#### Alternative models

Other modelling approaches were also used. A first analytical model58 considers that a given fraction f of CO2 degasses together with radon from water springs at or near the surface. We use Eqs. (A1)–(A7) of Ref.58 without modification. Another analytical model58 considers that radon transport is only governed by diffusion, using the same equations given above with u = 0. We use Appendix C of Ref.58. For these two alternative models, the full description and the equations are given in a previous contribution58.

## Data availability

The datasets generated and analysed during the current study are available from the corresponding author on reasonable request.

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## Acknowledgements

The authors are grateful to IVAR (Azores, Portugal) and DMG (Nepal) for help and support during the different fieldworks and over the years. We are thankful to the organizers and participants to the fieldwork in the Azores in June 2016: André Revil (ISTerre Chambéry, France), Damien Jougnot (Sorbonne Université, France), Volker Rath, Colin Hogg, and Duigu Kiyan (Dublin Institute for Advanced Studies, Ireland), and Niels Grobbe (University of Hawai’i, USA). Nabin Ghising Tamang is thanked for managing the authorizations and for his fieldwork participation at SBHS. Hélène Bouquerel and Roxane Ferry are thanked for the measurements of CO2 fluxes at SBHS in May 2016 and January 2018, respectively. We thank Buddha Lama, Nabin Tamang, Dawa Tamang, Om Bahadur Tharum, and Niraj Jairu for their help in the measurement of CO2 and radon fluxes and for the fieldwork logistics at SBHS. The Deep Carbon Observatory (DCO) is thanked for having initiated the collaboration between IVAR and IPGP research groups on carbon emissions through the participation of F.G. to the Early Career Scientist Workshop held in September 2015 at the University of the Azores. Financial support for the work at FLFF was provided in 2016 by a TelluS-ALEAS INSU CNRS grant to S.B. and André Revil. Recent elaboration of the data from FLFF was carried out under MAGAT project (Ref. CIRCNA/OCT/2016/2019). The work at SBHS was supported financially by public and private funding of the IPGP team “Physics of Natural Sites”, partly complemented in 2016 by a TelluS-SYSTER INSU CNRS grant to F.G. and in 2020 by LabEx UnivEarthS Frontier MYSTHIC (ANR-10-LABX-0023 and ANR-18-IDEX-0001) lead by F.G. We thank two anonymous reviewers for their insightful comments that improved the overall quality of the manuscript.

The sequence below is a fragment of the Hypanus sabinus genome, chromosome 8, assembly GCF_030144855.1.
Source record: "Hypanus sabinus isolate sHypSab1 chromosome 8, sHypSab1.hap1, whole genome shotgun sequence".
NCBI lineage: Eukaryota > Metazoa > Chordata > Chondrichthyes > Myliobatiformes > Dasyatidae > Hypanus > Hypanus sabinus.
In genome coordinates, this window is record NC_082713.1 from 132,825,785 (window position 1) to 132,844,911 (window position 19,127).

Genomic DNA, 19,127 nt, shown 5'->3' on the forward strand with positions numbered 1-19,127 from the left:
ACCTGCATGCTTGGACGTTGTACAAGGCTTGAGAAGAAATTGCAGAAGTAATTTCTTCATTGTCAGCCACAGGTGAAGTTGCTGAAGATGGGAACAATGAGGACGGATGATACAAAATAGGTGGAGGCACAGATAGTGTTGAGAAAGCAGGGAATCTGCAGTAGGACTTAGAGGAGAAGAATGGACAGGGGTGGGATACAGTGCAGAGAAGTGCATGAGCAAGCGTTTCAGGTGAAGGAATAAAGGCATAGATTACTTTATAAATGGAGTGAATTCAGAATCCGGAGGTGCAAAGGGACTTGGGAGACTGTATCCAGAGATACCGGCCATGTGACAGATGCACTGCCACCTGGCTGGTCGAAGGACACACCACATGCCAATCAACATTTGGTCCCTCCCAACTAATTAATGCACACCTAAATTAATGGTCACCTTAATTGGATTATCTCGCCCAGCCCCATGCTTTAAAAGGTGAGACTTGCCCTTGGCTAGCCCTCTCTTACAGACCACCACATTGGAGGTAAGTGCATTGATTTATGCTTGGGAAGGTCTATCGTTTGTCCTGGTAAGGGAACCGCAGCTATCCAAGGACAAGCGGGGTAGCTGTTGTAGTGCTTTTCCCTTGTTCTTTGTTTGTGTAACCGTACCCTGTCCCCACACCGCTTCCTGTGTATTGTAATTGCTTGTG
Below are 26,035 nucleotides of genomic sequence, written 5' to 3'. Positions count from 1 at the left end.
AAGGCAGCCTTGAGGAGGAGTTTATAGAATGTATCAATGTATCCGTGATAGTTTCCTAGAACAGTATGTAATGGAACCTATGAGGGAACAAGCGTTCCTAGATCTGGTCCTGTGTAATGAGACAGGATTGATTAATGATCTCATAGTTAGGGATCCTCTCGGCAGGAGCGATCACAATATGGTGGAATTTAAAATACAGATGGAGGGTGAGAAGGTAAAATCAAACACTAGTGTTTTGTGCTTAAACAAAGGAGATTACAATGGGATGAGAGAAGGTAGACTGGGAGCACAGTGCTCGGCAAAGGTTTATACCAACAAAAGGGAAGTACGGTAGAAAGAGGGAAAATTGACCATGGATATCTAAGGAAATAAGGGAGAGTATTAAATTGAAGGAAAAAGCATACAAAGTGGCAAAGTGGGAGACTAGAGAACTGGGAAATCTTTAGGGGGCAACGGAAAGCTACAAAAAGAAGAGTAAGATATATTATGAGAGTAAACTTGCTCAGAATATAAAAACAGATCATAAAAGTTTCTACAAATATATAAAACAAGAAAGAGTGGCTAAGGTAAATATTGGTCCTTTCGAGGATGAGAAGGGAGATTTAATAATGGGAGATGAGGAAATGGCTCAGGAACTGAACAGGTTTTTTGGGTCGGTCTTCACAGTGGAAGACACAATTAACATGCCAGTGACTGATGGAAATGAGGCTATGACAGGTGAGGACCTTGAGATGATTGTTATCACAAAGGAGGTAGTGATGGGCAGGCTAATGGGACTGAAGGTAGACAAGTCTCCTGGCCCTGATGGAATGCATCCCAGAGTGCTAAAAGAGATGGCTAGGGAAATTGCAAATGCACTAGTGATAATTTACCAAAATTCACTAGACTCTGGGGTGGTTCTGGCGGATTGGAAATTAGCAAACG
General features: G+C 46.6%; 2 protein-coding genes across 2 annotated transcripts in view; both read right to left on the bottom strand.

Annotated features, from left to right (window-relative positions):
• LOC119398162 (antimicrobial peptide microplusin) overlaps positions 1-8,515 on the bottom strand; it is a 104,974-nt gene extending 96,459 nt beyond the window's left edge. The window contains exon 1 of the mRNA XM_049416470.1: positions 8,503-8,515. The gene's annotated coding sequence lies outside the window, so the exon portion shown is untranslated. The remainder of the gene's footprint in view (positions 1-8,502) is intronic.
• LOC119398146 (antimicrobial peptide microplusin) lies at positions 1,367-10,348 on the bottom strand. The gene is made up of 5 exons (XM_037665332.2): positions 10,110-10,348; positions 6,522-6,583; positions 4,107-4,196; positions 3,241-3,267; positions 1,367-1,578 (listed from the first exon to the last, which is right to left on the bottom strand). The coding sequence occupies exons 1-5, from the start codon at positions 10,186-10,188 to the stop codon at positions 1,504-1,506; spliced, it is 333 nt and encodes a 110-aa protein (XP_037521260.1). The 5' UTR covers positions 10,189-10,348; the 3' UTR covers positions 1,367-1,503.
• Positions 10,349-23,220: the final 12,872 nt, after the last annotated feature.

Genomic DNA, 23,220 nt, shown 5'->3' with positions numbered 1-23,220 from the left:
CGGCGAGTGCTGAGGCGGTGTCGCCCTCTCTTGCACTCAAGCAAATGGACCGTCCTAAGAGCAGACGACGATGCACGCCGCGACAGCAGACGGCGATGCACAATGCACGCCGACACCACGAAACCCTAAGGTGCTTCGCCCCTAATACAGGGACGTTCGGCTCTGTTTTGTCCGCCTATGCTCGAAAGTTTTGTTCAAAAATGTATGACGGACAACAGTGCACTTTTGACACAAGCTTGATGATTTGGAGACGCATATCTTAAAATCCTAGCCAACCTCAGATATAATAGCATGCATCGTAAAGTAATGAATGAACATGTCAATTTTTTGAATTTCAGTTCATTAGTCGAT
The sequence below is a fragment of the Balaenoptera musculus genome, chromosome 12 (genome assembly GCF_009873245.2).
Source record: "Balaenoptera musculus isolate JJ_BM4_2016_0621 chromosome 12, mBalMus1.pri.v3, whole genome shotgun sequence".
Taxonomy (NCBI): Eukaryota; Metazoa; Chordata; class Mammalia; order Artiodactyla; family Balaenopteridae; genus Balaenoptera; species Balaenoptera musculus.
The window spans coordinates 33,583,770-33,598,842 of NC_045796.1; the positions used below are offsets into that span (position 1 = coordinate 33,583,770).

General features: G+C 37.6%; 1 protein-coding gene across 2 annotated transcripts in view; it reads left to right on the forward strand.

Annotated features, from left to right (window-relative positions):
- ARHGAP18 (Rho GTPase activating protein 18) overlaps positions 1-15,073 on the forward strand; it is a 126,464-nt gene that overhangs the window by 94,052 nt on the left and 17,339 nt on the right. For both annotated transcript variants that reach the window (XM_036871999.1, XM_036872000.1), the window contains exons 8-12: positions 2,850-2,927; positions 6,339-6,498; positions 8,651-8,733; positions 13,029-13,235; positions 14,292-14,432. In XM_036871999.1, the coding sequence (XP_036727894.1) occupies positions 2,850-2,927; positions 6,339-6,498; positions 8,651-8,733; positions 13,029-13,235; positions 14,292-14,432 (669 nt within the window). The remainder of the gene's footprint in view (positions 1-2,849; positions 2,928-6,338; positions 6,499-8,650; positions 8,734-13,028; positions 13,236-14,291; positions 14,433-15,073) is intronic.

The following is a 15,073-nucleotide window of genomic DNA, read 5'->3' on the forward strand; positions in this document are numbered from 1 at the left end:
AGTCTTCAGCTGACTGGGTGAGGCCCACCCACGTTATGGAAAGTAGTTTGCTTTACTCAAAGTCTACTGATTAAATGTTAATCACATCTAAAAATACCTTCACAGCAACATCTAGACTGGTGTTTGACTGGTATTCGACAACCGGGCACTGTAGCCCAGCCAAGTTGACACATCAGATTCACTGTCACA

## Author information

Authors

### Contributions

F.G., F.V. and S.B. designed this work. F.G., F.V., and F.P. wrote the paper. For the FLFF data-set: F.G. measured radon and CO2 fluxes, dissolved radon concentration in water, ECRa in the laboratory, and collected gas and water samples; F.V. measured CO2 flux and ground temperature; C.S. measured ground radon and CO2 concentrations and temperature; J.E.P. measured radon and CO2 fluxes; F.V., C.S., and J.E.P. collected soil and rock samples; C.F.-L. measured carbon isotopic composition of the gas phase in the laboratory; F.P. measured ECRa and dissolved radium concentration in the laboratory. For the SBHS data-set: F.G. measured radon and CO2 fluxes, dissolved radon concentration in water, ECRa in the laboratory, and collected gas, water, soil, and rock samples; S.T. measured CO2 fluxes and collected water in 2020; L.B.A., B.P.K., and M.B. participated to field CO2 flux measurements; P.A. measured carbon isotopic composition and dissolved inorganic concentration of the water phase in the laboratory. C.F.-L. measured carbon isotopic composition of the gas phase in the laboratory; F.P. measured radon fluxes, dissolved radon and radium concentrations in water, and ECRa in the laboratory. F.G. processed Figs. 2, 5, and Figs. S1S10. F.V. processed Figs. 1a, 3 and 4. S.T. processed Fig. 1b. F.G. and F.P. did the modelling. V.Z., J.V., and S.B. discussed the modelling. All the authors discussed the data-sets and amended the manuscript.

### Corresponding author

Correspondence to Frédéric Girault.

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### Competing interests

The authors declare no competing interests.

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Girault, F., Viveiros, F., Silva, C. et al. Radon signature of CO2 flux constrains the depth of degassing: Furnas volcano (Azores, Portugal) versus Syabru-Bensi (Nepal Himalayas). Sci Rep 12, 10837 (2022). https://doi.org/10.1038/s41598-022-14653-5

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• DOI: https://doi.org/10.1038/s41598-022-14653-5